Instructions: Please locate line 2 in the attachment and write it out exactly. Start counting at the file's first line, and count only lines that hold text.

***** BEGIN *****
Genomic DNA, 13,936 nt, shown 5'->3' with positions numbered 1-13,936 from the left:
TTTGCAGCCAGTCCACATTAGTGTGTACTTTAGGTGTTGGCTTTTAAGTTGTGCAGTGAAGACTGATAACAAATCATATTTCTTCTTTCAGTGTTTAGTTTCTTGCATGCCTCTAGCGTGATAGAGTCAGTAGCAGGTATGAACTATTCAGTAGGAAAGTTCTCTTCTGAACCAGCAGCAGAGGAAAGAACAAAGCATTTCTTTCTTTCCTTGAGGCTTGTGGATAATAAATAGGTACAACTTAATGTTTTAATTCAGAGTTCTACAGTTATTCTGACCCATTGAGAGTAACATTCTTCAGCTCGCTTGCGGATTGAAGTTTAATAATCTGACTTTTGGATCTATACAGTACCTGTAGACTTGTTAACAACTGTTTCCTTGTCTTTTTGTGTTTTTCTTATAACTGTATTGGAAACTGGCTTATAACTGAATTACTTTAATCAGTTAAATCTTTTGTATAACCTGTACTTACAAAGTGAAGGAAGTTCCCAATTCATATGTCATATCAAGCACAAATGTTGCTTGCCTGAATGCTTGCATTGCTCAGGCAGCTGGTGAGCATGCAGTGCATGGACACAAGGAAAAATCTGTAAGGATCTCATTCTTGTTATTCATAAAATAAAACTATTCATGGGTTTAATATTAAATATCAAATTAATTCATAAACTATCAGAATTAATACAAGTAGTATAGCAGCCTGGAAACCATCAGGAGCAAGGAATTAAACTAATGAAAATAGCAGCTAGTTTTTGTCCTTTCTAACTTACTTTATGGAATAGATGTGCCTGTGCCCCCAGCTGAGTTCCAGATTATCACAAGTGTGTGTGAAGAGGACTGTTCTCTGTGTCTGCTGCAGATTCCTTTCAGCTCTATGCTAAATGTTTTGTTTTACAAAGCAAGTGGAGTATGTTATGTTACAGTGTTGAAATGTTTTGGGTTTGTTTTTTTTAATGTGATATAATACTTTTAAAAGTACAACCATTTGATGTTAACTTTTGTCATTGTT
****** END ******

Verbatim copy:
TTTGCAGCCAGTCCACATTAGTGTGTACTTTAGGTGTTGGCTTTTAAGTTGTGCAGTGAAGACTGATAACAAATCATATTTCTTCTTTCAGTGTTTAGTTTCTTGCATGCCTCTAGCGTGATAGAGTCAGTAGCAGGTATGAACTATTCAGTAGGAAAGTTCTCTTCTGAACCAGCAGCAGAGGAAAGAACAAAGCATTTCTTTCTTTCCTTGAGGCTTGTGGATAATAAATAGGTACAACTTAATGTTTTAATTCAGAGTTCTACAGTTATTCTGACCCATTGAGAGTAACATTCTTCAGCTCGCTTGCGGATTGAAGTTTAATAATCTGACTTTTGGATCTATACAGTACCTGTAGACTTGTTAACAACTGTTTCCTTGTCTTTTTGTGTTTTTCTTATAACTGTATTGGAAACTGGCTTATAACTGAATTACTTTAATCAGTTAAATCTTTTGTATAACCTGTACTTACAAAGTGAAGGAAGTTCCCAATTCATATGTCATATCAAGCACAAATGTTGCTTGCCTGAATGCTTGCATTGCTCAGGCAGCTGGTGAGCATGCAGTGCATGGACACAAGGAAAAATCTGTAAGGATCTCATTCTTGTTATTCATAAAATAAAACTATTCATGGGTTTAATATTAAATATCAAATTAATTCATAAACTATCAGAATTAATACAAGTAGTATAGCAGCCTGGAAACCATCAGGAGCAAGGAATTAAACTAATGAAAATAGCAGCTAGTTTTTGTCCTTTCTAACTTACTTTATGGAATAGATGTGCCTGTGCCCCCAGCTGAGTTCCAGATTATCACAAGTGTGTGTGAAGAGGACTGTTCTCTGTGTCTGCTGCAGATTCCTTTCAGCTCTATGCTAAATGTTTTGTTTTACAAAGCAAGTGGAGTATGTTATGTTACAGTGTTGAAATGTTTTGGGTTTGTTTTTTTTAATGTGATATAATACTTTTAAAAGTACAACCATTTGATGTTAACTTTTGTCATTGTT